Poetry Friday: National Poetry Month begins!

national-poetry-month 2016

Yes, it’s National Poetry Month once again, and there’s so much going on, it’s hard to keep track of everything! There are poems and contests and interviews and all sorts of things…but first things first!

First, I’d like to share a new form I’ve been working on – which is actually an old form. A really old form…

You’ve very possibly heard of haiku, yes? If so, you probably know it consists of 3 lines with a 5-7-5 syllable count (although English-language syllables don’t exactly translate to the Japanese language, so many folks who write haiku in English eschew this rule).

Well, haiku is a relatively new Japanese form; what I’ve been practicing is a form that has been around since the 5th or 6th century AD: the sedoka.

poetryfridaybutton-fulllThe word sedoka means, roughly, “head-repeating,” and is made up of two tercets, or parts, known as katauta. Katauta – with a 5-7-7 syllable count – are rarely ever written by themselves; they are usually grouped in pairs, creating one sedoka.

The idea of “repeating” is not so much the words themselves, but the subject or feeling of the poem. In simple terms, each katauta describes the same subject, but from a different perspective; therefore, one sedoka presents two perspectives.

Here’s my example:

West wind whips fiercely
thin strands of branches atop
lonesome beechnut’s balding dome.

In younger days, green
leaves embraced each limb – now sweet
Zephyrus betrays my age.

– © 2016 Matt Forrest Esenwine, all rights reserved

A couple of weeks ago, I was getting my feet wet writing the Naani poetry form, and now I’m practicing ancient Japanese…you never know where, or how, inspiration will strike!


2016 Kidlit Progressive PoemToday is also the first day of Irene Latham‘s annual progressive poem! A different writer adds a line each day, and on April 30 we’ll see how it culminates…and it all starts HERE, with Laura Purdie Salas!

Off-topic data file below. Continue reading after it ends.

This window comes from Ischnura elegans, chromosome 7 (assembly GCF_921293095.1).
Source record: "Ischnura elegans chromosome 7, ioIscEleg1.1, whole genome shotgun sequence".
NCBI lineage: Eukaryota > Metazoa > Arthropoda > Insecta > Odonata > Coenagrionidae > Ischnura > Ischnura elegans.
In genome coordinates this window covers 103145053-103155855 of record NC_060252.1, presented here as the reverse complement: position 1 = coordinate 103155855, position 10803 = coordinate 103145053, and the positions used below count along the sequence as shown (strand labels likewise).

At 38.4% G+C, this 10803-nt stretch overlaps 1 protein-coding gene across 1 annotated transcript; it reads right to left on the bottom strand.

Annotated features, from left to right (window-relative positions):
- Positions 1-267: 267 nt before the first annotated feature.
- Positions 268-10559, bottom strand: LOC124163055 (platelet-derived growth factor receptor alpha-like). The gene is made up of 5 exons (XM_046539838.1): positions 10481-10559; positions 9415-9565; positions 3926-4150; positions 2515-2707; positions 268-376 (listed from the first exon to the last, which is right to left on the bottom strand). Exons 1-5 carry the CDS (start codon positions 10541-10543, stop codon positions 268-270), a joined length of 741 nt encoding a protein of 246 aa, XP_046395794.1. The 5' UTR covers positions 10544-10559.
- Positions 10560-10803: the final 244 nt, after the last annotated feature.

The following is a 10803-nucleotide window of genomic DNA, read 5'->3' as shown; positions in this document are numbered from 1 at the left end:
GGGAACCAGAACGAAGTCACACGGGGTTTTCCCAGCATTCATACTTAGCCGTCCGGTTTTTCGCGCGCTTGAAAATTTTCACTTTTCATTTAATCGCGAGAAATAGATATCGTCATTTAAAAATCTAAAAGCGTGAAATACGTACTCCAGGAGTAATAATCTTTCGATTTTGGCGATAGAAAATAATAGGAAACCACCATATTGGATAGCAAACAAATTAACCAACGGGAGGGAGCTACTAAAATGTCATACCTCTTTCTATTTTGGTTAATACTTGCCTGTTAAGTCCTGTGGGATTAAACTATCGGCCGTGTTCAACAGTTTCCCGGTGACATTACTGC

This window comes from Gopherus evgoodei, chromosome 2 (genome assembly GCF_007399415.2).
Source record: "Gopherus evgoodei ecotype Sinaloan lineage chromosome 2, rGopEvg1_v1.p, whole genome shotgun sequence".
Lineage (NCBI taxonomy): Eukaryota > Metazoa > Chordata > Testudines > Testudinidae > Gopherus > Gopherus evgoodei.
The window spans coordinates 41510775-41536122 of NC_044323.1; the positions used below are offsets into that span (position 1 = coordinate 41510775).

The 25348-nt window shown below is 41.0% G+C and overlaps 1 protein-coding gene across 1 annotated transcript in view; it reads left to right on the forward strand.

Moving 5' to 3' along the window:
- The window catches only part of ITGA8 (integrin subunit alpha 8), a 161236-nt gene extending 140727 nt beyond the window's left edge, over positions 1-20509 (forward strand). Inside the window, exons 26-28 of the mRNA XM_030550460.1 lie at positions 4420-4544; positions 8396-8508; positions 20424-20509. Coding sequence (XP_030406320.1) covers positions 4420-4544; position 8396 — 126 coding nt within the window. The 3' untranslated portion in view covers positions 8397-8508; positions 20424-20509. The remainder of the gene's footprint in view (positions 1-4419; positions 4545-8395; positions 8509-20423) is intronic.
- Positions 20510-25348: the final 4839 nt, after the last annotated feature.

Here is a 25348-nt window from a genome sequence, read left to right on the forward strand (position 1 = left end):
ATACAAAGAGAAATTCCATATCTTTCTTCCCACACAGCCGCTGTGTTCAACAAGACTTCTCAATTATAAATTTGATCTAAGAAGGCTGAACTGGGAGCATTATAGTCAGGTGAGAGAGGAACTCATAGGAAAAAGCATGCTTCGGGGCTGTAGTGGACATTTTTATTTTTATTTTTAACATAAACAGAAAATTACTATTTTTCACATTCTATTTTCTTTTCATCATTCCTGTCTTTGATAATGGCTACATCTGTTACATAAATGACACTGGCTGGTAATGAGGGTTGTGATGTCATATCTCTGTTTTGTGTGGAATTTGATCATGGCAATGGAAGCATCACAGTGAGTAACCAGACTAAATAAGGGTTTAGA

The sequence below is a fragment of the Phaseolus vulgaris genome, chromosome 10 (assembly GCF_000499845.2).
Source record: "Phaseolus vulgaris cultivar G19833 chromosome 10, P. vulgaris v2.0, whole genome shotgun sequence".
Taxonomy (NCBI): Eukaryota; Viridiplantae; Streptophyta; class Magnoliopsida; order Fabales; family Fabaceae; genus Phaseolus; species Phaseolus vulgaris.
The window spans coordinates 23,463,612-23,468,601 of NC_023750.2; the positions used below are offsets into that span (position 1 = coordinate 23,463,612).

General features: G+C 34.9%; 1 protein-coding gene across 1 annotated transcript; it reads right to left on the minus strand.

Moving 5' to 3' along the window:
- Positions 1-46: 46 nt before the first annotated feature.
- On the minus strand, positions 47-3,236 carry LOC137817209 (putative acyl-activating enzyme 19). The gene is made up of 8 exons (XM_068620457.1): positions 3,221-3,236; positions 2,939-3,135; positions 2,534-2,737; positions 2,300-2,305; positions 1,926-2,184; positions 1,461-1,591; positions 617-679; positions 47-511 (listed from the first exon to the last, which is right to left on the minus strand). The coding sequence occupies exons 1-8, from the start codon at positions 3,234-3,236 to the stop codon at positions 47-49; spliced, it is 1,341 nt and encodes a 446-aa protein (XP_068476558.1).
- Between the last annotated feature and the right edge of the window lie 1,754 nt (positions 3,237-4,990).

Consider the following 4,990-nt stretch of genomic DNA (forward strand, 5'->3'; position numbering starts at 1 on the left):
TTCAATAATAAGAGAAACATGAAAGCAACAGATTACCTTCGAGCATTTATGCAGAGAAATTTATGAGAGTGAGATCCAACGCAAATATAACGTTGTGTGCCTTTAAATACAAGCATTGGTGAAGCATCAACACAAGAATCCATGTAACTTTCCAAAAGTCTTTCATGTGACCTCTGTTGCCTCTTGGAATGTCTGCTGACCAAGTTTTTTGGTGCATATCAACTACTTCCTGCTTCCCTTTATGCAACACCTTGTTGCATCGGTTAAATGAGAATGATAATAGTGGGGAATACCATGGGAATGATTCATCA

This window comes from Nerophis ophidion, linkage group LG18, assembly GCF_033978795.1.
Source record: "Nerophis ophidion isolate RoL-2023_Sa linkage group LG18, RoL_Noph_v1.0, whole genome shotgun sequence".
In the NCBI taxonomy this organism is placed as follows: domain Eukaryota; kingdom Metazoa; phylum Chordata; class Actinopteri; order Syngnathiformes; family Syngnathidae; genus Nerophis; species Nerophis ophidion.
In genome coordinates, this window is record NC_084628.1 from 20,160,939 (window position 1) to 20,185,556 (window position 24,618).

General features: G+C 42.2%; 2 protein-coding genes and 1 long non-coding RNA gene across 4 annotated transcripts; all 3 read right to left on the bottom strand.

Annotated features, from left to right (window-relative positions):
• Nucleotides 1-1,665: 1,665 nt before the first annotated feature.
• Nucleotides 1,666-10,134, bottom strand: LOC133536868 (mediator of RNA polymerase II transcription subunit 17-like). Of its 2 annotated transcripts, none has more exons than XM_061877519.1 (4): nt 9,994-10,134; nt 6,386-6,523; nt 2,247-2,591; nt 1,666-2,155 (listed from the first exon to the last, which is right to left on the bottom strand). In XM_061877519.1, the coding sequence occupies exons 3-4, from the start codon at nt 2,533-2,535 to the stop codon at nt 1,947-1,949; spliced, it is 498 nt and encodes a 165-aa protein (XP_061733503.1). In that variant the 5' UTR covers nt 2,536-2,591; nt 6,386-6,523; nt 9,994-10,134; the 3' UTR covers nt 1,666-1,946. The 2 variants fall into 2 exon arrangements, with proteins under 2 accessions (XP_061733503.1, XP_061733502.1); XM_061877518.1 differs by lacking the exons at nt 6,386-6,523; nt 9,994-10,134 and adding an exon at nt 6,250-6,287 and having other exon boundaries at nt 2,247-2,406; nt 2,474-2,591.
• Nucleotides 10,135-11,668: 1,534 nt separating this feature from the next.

You can follow the 2015 Progressive Poem at the following blog spots:


1 Laura at Writing the World for Kids

2 Joy at Joy Acey

3 Doraine at Dori Reads

4 Diane at Random Noodling

5 Penny at A Penny and Her Jots

6 Carol at Beyond LiteracyLink

7 Liz at Elizabeth Steinglass

8 Janet F. at Live Your Poem

9 Margaret at Reflections on the Teche

10 Pat at Writer on a Horse

11 Buffy at Buffy’s Blog

12 Michelle at Today’s Little Ditty

13 Linda at TeacherDance

14 Jone at Deo Writer

15 Matt at Radio, Rhythm & Rhyme

16 Violet at Violet Nesdoly

17 Kim at Flukeprints

18 Irene at Live Your Poem

19 Charles at Charles Waters Poetry

20 Ruth at There is No Such Thing as a Godforsaken Town

21 Jan at Bookseedstudio

22 Robyn at Life on the Deckle Edge

23 Ramona at Pleasures from the Page

24 Amy at The Poem Farm

25 Mark at Jackett Writes

26 Renee at No Water River

27 Mary Lee at Poetrepository

28 Heidi at My Juicy Little Universe

29 Sheila at Sheila Renfro

30 Donna at Mainely Write


I tend to share a lot of special posts during National Poetry Month, but this year I’m so busy, I’m keeping things lean. I’ll still have my Poetry Friday posts – and am planning to share some very special poetry by some very special young people – but other than that, I need to focus on three new picture book manuscripts I’m working on, a new poetry collection I’ve barely started, and a New England SCBWI Conference workshop I’m leading at the end of the month!

(Oh, yeah – and I have two kids I need to take care of, as well!)

If you’re wondering what other kidlit bloggers and writers are doing for this month, please check out Jama Rattigan’s list HERE, and for all of today’s Poetry Friday posts, be sure to visit Amy at The Poem Farm!


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10 thoughts on “Poetry Friday: National Poetry Month begins!

    1. For me, a sedoka is much harder than a haiku, even though each katauta is similar in length, because you have to make a concerted effort to use two different perspectives on the same subject. But very satisfying to complete!


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